To: Minister for Mental Health Mr Mark Butler
Stop the Freeze on Mental Health
Dear minister we request a reversal of your recent budget decision to block further expansion of the mental health nurse incentive program.
Why is this important?
The Mental Health nurse Incentive Program implemented in 2006, has kept many people suffering severe mental illness out of hospital and helped them back into the workforce and to lead meaningful social lives. Australia wide the program has provided services to 40,000 people with severe mental illness in 2010 and in the last year close to 47,000 people. Benefiting not only individuals, but their families and community, all at low cost to the public purse.
From the budget announcement (as of 8th May 2012) it seems that a surplus is more important than some of the community’s most vulnerable people, funding to this program has been frozen.
The Government has written to the College and has explained that ‘Maintaining MHNIP services at 2011-2012 levels means that from 9 May 2012 no new organisations or nurses can join the program unless existing participants leave, and organisations and nurses will need to maintain client services and sessions at existing levels’ (Australian College of Mental Health Nurses). This decision has been made without conducting a full evaluation of the program and without sufficient evidence to either prove or disprove the usefulness of the care being provided. And we believe that this decision has been based upon poor evidence.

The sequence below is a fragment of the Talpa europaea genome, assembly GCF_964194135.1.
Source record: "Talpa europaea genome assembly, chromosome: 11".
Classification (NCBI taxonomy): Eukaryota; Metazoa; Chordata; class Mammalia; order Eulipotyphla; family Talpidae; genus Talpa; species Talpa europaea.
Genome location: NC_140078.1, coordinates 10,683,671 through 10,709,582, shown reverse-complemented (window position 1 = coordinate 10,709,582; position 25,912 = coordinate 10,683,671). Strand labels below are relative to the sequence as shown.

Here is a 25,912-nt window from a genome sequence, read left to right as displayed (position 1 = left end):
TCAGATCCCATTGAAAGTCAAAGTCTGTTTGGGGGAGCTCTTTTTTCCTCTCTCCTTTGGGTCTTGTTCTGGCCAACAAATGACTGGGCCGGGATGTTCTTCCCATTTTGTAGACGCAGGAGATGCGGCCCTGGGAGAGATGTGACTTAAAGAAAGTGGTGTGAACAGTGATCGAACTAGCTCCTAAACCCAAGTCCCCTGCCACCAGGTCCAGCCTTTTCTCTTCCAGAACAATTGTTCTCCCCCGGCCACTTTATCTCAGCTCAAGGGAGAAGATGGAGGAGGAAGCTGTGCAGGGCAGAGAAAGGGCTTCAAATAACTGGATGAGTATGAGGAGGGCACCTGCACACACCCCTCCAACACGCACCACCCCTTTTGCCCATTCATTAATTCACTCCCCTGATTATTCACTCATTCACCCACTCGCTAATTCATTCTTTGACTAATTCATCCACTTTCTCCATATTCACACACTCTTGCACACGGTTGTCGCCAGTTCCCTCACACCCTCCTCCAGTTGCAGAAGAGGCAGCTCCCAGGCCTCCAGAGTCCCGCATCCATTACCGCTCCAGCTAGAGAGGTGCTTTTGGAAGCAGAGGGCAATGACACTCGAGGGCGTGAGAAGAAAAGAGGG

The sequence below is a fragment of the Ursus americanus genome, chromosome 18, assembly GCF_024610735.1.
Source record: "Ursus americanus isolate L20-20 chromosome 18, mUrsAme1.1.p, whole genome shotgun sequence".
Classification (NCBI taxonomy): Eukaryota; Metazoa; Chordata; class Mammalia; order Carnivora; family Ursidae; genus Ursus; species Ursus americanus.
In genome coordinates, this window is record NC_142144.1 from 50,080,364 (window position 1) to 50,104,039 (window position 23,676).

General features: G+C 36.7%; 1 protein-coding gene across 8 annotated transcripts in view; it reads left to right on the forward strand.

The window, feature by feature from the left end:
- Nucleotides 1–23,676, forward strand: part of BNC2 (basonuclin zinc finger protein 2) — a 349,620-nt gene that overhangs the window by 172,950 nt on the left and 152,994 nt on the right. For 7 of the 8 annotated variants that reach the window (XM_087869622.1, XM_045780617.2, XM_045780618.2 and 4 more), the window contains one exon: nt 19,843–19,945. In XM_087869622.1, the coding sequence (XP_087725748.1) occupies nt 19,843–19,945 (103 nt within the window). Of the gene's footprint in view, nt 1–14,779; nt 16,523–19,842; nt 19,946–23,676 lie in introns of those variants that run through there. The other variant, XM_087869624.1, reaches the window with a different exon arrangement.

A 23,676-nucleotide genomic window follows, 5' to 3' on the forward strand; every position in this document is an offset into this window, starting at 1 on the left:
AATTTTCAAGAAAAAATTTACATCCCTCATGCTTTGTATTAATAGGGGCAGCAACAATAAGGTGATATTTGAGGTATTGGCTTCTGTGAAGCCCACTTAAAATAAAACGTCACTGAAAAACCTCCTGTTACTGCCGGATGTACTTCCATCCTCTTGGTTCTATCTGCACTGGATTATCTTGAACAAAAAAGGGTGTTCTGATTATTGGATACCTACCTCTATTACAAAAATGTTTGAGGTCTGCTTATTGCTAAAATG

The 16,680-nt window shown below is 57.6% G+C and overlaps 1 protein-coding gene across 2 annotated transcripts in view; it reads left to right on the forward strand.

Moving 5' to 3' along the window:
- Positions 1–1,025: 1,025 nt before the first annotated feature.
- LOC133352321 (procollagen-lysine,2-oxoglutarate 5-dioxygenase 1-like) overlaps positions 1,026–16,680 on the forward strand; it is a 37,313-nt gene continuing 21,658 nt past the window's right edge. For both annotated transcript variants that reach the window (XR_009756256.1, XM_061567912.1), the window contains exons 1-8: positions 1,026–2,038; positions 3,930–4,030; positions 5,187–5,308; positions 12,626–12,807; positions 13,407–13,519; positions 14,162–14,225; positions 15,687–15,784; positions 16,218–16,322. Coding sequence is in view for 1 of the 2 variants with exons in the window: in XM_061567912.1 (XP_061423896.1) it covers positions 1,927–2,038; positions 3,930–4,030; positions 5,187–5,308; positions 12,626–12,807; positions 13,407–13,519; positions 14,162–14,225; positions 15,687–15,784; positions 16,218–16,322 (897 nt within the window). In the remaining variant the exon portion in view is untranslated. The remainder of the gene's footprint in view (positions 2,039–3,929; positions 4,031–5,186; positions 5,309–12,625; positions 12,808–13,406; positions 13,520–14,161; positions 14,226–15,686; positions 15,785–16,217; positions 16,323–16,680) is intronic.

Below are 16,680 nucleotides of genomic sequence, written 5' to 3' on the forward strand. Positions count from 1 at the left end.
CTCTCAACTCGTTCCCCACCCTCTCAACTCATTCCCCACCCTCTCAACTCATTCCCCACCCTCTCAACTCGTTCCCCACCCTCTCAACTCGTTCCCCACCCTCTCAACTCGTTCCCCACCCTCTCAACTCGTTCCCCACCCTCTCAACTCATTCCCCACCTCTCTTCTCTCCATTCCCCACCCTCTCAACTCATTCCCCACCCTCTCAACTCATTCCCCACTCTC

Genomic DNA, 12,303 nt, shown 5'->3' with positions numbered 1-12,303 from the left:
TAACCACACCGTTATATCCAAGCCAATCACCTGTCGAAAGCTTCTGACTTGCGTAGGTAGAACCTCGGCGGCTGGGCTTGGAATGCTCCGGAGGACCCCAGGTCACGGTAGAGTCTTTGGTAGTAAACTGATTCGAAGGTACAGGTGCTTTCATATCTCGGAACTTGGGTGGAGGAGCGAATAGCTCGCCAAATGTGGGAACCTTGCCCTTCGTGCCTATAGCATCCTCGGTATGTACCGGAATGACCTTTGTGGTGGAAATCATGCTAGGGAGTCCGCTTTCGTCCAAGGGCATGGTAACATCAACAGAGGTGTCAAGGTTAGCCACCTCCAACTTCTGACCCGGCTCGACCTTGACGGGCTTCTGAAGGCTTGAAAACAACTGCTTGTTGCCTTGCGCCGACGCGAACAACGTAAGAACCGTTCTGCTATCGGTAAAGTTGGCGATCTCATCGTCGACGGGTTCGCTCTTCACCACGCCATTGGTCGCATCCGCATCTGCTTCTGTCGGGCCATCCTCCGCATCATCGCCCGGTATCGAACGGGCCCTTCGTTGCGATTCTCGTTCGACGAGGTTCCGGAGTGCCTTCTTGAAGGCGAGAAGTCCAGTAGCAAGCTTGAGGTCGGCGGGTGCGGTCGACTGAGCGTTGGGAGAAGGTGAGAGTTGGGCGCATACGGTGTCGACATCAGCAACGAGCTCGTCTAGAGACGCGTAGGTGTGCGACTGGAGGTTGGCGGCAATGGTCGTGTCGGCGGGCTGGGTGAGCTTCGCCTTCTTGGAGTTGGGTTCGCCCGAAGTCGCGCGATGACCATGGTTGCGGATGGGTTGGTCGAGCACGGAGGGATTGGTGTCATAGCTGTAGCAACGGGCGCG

Freezing the program means that no additional mental health nurses or organisations hoping to deliver services can provide this much needed program. The mental health nurse incentive program has been designed specifically to provide high quality health care for the severely ill and the government’s decision is blocking the extension of this program and preventing nurses from caring for some of our communities most vulnerable people.
Freezing our funding will ultimately result in reducing service for the mentally ill placing greater pressure upon our already overwhelmed emergency departments and community mental health teams.
Minister there is quite obviously a need for this program and this is a very short sighted financial measure that is not being made in the best interests of the people who need this care.
Nurses are at the front line and are prepared to deliver.
It’s about time that the government got behind nurses and serious about care for the mentally ill.